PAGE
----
PPP Round 2 Funding: Get Much-Needed Money with Application FAQ

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PPP Round 2 Funding: Get Much-Needed Money with Application FAQ

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PPP Round 2 Funding Application

Your new year’s gift is here; the government is offering you additional relief money to cover your coronavirus prevention, preparation and response costs.

The Consolidated Appropriations Act, 2021 includes a second round of the Paycheck Protection Program (PPP) funding with another $284 billion up for grabs. But with a short deadline, your chance for securing additional or first-time money is running out!

Take advantage of this new PPP money now with answers to these frequently asked questions (FAQs).

When is the Deadline?

You’ve got to hurry if you’re going to get your much needed share of this pie. Your completed PPP Round 2 application must be submitted by March 21st. The money is just there for the taking if you know the right steps to correctly apply.

Who is Eligible?

To be eligible for a second draw loan, you must meet ONE of the following criteria:

  • You did not receive PPP funding during the first round.
  • You had a loss in revenue of 25% or more from at least one quarter of 2020 as compared to that same quarter in 2019.

What is Covered?

The types of expenses your relief money can be used for has been expanded. In addition to payroll, rent, covered mortgage interest and utilities, you can now use your funds for:

  • Covered Operations Expenditures: Payments for business software or services for operations, product or service delivery, payroll and billing.
  • Covered Property Damage Costs:Costs related to property that was damaged, vandalized or looted during public disturbances in 2020 if these costs were not covered by insurance or other compensation.
  • Covered Supplier Costs:Fees for essential goods and supplies.
  • Covered Worker Protection Expenditures: Costs may include personal protection equipment (PPE), physical barriers erected for social distancing, expansion of office space (whether indoors or out) ventilation or filtration systems and drive-through windows.

Do You Get a Tax Break?

PPP loans will not be treated as taxable income. Expenses paid with money from a PPP loan that is forgiven are now tax-deductible. This covers not only new loans but also existing and prior PPP loans, reversing previous rules which didn’t allow deductions on expenses paid for with PPP funds.

What Other Updates Are There?

While the original rules still apply regarding employee attrition limits and minimum payroll spending, other significant modifications to PPP loans include:

  • Extending the covered period for emergency Economic Injury Disaster Loans (EIDL) grants through December 31, 2021.
  • An additional $20 billion for new EIDL grants.
  • Allowing employers who receive PPP loans to qualify for the Employee Retention Tax Credit (ERTC) for wages not paid with forgiven PPP proceeds.

What Additional Reporting Rules Apply?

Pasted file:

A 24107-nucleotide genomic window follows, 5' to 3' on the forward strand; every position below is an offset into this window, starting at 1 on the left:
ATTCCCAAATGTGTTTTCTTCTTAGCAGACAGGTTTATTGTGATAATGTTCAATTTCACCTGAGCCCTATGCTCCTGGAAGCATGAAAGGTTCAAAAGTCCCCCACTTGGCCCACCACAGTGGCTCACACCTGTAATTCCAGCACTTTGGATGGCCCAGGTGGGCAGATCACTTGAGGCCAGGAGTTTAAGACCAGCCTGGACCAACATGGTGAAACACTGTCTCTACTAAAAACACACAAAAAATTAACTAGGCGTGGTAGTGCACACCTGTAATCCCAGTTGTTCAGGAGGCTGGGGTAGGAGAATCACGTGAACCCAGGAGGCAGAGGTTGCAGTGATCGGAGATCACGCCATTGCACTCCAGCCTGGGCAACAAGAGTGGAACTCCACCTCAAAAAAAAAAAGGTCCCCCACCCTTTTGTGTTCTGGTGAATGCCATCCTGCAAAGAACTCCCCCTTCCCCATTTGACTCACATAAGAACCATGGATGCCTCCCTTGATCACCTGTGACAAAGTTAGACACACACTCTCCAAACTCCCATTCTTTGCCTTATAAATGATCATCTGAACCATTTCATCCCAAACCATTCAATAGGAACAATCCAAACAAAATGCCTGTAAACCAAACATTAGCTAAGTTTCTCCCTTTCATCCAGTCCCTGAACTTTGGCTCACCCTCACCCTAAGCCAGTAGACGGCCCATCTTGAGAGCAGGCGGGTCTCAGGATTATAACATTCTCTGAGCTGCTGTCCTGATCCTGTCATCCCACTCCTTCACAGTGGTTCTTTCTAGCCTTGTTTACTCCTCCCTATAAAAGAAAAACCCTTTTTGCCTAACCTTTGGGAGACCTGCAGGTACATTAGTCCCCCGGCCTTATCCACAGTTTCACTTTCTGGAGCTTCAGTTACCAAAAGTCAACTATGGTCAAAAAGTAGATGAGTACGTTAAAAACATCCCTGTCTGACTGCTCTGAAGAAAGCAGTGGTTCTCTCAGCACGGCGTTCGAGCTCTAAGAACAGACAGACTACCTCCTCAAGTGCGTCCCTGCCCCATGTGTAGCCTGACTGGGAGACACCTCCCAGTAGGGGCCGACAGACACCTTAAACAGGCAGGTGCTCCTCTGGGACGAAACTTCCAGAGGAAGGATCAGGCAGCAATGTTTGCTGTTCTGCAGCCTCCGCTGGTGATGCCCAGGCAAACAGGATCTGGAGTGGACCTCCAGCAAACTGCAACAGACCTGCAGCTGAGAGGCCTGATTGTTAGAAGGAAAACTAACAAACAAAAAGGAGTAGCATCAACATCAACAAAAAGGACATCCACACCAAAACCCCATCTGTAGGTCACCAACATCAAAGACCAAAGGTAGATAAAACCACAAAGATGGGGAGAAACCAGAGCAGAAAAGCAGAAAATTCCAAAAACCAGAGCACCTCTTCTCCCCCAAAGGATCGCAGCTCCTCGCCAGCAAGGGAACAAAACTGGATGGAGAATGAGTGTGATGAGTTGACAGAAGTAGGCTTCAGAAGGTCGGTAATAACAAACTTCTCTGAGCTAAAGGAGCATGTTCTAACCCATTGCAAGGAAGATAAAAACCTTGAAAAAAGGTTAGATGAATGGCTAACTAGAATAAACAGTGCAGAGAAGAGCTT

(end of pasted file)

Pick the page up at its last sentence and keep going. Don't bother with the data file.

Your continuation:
You can’t afford to make even one mistake and get your application denied – or violate reporting requirements. There is help available from accounting expert Manuel “Manny” Cosme. During his upcoming training, “New PPP Round: Secure Money to Protect Your Practice,” he’ll walk you through the EXACT steps of the PPP funding application process and reporting requirements.

Related Online Training Resources

Cut Practice Liability, Comply with 2021 COVID-19 Employment Laws
Stop Costly Penalties from Write-Off and Balanced Billing Errors New PPP Round: Secure Money to Protect Your Practice

Meet Your Writer

Jen Godreau CPC, CPMA, CPEDC, COPC Content Director

Jennifer Godreau, CPC, CPMA, CPEDC, COPC, has almost 20 years of experience in billing, coding, compliance, and practice management. She develops the content and programs for Healthcare Training Leader, a practice-specific online training company offering step-by-step advice on increasing reimbursement and avoiding compliance violations. Prior to joining Healthcare Training Leader, Jennifer supervised the program delivery for EMRs, practice management systems and compliance and revenue cycle services for more than 6,000 providers. Thousands of software products - encoders, claims management, auditing, and HIPAA compliance, have been created with her teams and helped thousands of practices more easily reduce revenue losses and comply with complex regulations. Her passion for breaking down healthcare rules and requirements in simple steps has provided practical advice, education, and risk reduction strategies to numerous associations, payers and medical specialties especially in primary care, otolaryngology, eye care, and pediatrics. Jennifer’s advocacy resulted in supervision rule revisions, new CPT codes, and CMS compliance contracts. She oversaw the provider auditing and education for one of the major corporate integrity health system settlements. Jennifer has authored and presented on numerous healthcare compliance and payment challenges. Her education guides include the Certified Otolaryngology Coder (CENTC) exam study guide and the AAPC Professional Medical Coding Curriculum. Jennifer has a Bachelor of Arts from Wittenberg University in Springfield, Ohio. She holds certificates in coding, auditing, pediatric coding, and ophthalmology billing and coding, and is AAPC Vice President of the Naples, FL chapter. Please reach out to Jennifer for step-by-step guidance at editorial@hctrainingleader.com